There’s dozens of companies you can buy a custom computer from, built from hundreds of suppliers of graphics cards, motherboards, hard disks, monitors, you name it, all independent. No matter that not all systems are compatible, there’s enough different manufacturers that you just needs little knowledge to figure out what will fit togwether.

    Similarly, there’s tons of places you can buy auto parts from. Why aren’t there car companies out there assembling vehicles just from parts already available on the market?

  25. Because it really isn’t that simple, technology wise. Computers are designed to standards, agreed to by the hardware suppliers, between themselves.

    Or not agreed to, as the case may be. You can’t find many motherboards that will run Nvidia graphics cards in SLI mode, for example, because of an ongoing feud between Intel and Nvidia. If you want to run dual Nvidia cards you’ll probably have to run an AMD cpu.

    Automobile parts are not inter-changeable the way computer parts are. And if you’ve ever built your own PC, you probably know that PC parts are not always really compatible, even if they fit together. This is a big reason why people like Dell stay in business, because they solve the hardware compatibility problems for you. Usually, anyway.

    In fact, you could custom build cars. But your unit cost would be horrendous, unless you copied the design of an existing car (slightly illegal). The cost of fully designing an automobile is really, really high.

    But even if you copied an existing design, as some Asian countries have done, you’d still find it hard as a start up in this country to compete with Honda and Toyota. Because you won’t start out making 100,000 cars a month, so you won’t get the economies of scale that Honda and Toyota do.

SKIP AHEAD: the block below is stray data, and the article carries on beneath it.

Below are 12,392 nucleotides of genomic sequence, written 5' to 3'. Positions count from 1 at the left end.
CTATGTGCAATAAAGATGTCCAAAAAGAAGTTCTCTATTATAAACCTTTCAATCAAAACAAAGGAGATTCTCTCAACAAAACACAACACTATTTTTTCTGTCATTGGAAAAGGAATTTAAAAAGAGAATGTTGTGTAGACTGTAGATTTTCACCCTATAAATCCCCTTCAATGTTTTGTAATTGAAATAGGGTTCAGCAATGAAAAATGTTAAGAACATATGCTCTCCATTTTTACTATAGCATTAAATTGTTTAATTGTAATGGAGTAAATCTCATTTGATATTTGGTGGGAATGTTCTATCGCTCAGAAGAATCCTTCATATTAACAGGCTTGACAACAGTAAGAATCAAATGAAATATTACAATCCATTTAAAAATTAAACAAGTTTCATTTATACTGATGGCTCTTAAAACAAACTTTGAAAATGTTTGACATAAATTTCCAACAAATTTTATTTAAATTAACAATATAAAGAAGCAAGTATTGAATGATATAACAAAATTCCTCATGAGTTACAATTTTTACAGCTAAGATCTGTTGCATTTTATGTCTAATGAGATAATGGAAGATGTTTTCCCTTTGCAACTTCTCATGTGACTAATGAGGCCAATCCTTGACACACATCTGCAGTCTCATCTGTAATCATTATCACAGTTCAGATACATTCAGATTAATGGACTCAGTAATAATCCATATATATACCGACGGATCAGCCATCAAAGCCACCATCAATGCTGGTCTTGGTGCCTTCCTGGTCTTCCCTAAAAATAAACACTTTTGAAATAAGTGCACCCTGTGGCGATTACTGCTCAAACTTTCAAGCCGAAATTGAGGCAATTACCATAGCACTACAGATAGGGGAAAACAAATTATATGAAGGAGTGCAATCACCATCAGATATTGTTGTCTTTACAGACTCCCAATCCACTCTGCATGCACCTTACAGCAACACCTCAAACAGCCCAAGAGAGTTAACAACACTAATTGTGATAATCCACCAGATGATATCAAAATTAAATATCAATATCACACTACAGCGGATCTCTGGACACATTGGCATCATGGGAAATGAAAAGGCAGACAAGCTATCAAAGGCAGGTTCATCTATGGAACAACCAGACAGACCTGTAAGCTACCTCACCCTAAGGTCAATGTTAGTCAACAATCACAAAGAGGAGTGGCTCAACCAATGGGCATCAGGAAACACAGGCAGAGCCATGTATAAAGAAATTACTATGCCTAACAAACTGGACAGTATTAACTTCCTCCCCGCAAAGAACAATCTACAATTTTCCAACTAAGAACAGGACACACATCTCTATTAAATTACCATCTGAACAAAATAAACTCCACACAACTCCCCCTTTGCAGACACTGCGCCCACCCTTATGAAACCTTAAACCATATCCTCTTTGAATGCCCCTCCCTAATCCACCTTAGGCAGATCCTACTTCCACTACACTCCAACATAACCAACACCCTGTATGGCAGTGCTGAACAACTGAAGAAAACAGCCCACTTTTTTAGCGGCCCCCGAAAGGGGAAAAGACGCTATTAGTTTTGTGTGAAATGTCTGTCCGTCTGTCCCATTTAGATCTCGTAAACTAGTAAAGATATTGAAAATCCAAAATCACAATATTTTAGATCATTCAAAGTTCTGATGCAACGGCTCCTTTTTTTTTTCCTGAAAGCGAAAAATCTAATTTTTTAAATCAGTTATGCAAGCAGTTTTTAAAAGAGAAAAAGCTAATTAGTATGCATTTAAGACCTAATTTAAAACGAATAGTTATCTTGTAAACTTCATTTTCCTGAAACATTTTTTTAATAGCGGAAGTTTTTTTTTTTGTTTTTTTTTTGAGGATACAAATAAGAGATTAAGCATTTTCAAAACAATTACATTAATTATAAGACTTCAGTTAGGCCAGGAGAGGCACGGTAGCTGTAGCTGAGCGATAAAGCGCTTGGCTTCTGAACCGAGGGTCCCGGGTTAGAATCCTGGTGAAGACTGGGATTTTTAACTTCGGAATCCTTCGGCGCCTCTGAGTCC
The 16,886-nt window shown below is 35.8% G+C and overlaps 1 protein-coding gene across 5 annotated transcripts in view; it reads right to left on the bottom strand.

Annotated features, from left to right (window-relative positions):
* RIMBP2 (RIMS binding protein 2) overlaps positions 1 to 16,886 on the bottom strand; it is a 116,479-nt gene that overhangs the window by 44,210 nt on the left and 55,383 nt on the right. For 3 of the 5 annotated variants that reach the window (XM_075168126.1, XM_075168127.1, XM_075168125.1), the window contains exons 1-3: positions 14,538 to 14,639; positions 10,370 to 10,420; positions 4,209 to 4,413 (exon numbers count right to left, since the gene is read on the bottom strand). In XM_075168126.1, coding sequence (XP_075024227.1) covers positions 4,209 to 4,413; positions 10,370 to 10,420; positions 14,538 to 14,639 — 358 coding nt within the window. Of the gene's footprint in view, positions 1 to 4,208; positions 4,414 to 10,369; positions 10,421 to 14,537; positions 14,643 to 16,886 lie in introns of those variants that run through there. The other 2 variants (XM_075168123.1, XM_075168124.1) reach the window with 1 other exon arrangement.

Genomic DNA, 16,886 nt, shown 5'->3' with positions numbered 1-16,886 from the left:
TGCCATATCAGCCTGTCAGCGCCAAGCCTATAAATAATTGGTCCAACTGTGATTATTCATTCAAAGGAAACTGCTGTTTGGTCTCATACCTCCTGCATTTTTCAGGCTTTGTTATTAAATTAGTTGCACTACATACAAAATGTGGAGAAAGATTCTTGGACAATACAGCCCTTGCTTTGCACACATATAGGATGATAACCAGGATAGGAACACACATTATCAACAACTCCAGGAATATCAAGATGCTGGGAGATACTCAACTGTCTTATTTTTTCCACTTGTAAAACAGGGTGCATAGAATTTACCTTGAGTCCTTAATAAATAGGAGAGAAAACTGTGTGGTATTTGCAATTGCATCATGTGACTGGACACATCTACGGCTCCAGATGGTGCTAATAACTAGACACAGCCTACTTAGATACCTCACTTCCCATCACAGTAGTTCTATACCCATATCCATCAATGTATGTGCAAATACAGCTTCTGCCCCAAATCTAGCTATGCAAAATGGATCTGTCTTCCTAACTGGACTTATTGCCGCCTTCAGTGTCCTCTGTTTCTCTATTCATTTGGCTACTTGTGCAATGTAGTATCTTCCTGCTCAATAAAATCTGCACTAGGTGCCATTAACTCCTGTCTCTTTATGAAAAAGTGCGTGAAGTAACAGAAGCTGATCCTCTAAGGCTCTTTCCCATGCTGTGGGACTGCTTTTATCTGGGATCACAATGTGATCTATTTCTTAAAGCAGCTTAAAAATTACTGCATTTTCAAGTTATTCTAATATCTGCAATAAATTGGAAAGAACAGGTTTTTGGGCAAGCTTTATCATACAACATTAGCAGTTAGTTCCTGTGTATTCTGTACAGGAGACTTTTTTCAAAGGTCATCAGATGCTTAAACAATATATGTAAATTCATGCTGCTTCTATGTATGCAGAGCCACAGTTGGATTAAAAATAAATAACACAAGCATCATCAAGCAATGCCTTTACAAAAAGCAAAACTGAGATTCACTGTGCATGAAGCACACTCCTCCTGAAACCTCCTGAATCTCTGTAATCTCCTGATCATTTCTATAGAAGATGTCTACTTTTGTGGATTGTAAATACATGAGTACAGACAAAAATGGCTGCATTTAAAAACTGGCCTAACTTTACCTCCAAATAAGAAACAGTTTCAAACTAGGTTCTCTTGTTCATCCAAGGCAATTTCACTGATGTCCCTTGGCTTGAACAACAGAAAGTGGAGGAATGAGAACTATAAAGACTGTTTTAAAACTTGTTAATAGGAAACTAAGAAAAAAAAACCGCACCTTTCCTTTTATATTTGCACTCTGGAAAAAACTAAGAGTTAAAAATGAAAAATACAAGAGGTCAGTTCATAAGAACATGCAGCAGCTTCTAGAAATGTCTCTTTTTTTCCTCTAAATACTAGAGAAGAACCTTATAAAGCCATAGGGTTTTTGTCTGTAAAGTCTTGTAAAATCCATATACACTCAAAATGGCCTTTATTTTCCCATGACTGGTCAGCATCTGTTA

I started out as a design engineer, am now in R&D, but have always worked in capital intensive industries. Including auto for a couple of years, though I’m aerospace now.

    In capital intensive industries, the magic solution to getting unit costs down, is high production numbers. The plastic knobs for the door locks in your car, and all the plastic knobs all over the dash etc, for example — the molds to produce each of these, will cost in the range of $15k to $25k *each*. That’s before you actually make one little plastic knob.

    But if you’re the buyer of plastic knobs, you’ll have to specify exactly what you want. Where will the parting lines be, so it doesn’t break 3 months after your customer buys it? What kind of plastic are you going to make it out of? Higher quality plastics last longer, but cost more (and even then, you have to consider the environment the plastic knobs will have to survive in, not all high quality plastics are create equal). You’ll probably have to run experiments to find the right balance point between cost and quality.

    And we’re just talking plastic knobs. I assume you’re not an engineer so I won’t get into the problems of designing the engine, the power train, the electrical system, the brakes, the fuel handling system, etc.

    Trust me, designing a complete automobile is no small undertaking.

  26. Manufacturing an automobile is also no small venture. Building one or two custom vehicles for somebody is one thing. But when you start trying to put even 1,000 cars a month out the door, you’ll quickly find that this is a very different kind of problem.